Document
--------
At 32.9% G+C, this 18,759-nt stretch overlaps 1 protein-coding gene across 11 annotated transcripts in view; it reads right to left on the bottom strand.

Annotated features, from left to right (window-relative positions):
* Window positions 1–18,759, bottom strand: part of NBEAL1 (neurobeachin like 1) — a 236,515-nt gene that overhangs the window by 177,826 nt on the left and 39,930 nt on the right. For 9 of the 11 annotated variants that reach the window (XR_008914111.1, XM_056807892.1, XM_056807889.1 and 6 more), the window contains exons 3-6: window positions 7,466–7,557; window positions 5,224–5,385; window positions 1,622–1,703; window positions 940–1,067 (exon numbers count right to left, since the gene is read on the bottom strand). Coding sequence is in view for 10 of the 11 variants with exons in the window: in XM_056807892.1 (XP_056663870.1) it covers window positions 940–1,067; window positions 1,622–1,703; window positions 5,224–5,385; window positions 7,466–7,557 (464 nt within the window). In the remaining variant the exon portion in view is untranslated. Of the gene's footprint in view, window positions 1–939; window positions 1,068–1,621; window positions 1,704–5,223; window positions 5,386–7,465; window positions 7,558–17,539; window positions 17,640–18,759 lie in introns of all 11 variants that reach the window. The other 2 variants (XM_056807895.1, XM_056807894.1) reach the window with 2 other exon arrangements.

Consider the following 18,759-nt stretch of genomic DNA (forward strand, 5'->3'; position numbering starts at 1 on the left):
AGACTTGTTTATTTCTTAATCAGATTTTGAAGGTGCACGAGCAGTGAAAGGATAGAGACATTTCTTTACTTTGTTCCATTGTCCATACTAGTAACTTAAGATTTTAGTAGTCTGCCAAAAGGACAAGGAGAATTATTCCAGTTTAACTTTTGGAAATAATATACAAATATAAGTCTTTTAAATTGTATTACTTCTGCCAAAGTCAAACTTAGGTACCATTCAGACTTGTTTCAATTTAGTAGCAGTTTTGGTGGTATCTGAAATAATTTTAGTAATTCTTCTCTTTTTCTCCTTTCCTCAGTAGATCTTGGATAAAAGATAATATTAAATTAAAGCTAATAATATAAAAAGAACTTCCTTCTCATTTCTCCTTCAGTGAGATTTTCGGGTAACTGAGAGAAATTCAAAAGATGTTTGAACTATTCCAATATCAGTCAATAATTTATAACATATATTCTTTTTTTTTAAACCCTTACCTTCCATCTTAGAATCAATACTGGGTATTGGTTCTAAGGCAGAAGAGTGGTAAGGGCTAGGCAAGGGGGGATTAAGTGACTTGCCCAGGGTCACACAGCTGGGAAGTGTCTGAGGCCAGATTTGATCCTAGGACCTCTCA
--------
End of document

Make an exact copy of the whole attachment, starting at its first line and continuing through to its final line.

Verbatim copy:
At 32.9% G+C, this 18,759-nt stretch overlaps 1 protein-coding gene across 11 annotated transcripts in view; it reads right to left on the bottom strand.

Annotated features, from left to right (window-relative positions):
* Window positions 1–18,759, bottom strand: part of NBEAL1 (neurobeachin like 1) — a 236,515-nt gene that overhangs the window by 177,826 nt on the left and 39,930 nt on the right. For 9 of the 11 annotated variants that reach the window (XR_008914111.1, XM_056807892.1, XM_056807889.1 and 6 more), the window contains exons 3-6: window positions 7,466–7,557; window positions 5,224–5,385; window positions 1,622–1,703; window positions 940–1,067 (exon numbers count right to left, since the gene is read on the bottom strand). Coding sequence is in view for 10 of the 11 variants with exons in the window: in XM_056807892.1 (XP_056663870.1) it covers window positions 940–1,067; window positions 1,622–1,703; window positions 5,224–5,385; window positions 7,466–7,557 (464 nt within the window). In the remaining variant the exon portion in view is untranslated. Of the gene's footprint in view, window positions 1–939; window positions 1,068–1,621; window positions 1,704–5,223; window positions 5,386–7,465; window positions 7,558–17,539; window positions 17,640–18,759 lie in introns of all 11 variants that reach the window. The other 2 variants (XM_056807895.1, XM_056807894.1) reach the window with 2 other exon arrangements.

Consider the following 18,759-nt stretch of genomic DNA (forward strand, 5'->3'; position numbering starts at 1 on the left):
AGACTTGTTTATTTCTTAATCAGATTTTGAAGGTGCACGAGCAGTGAAAGGATAGAGACATTTCTTTACTTTGTTCCATTGTCCATACTAGTAACTTAAGATTTTAGTAGTCTGCCAAAAGGACAAGGAGAATTATTCCAGTTTAACTTTTGGAAATAATATACAAATATAAGTCTTTTAAATTGTATTACTTCTGCCAAAGTCAAACTTAGGTACCATTCAGACTTGTTTCAATTTAGTAGCAGTTTTGGTGGTATCTGAAATAATTTTAGTAATTCTTCTCTTTTTCTCCTTTCCTCAGTAGATCTTGGATAAAAGATAATATTAAATTAAAGCTAATAATATAAAAAGAACTTCCTTCTCATTTCTCCTTCAGTGAGATTTTCGGGTAACTGAGAGAAATTCAAAAGATGTTTGAACTATTCCAATATCAGTCAATAATTTATAACATATATTCTTTTTTTTTAAACCCTTACCTTCCATCTTAGAATCAATACTGGGTATTGGTTCTAAGGCAGAAGAGTGGTAAGGGCTAGGCAAGGGGGGATTAAGTGACTTGCCCAGGGTCACACAGCTGGGAAGTGTCTGAGGCCAGATTTGATCCTAGGACCTCTCA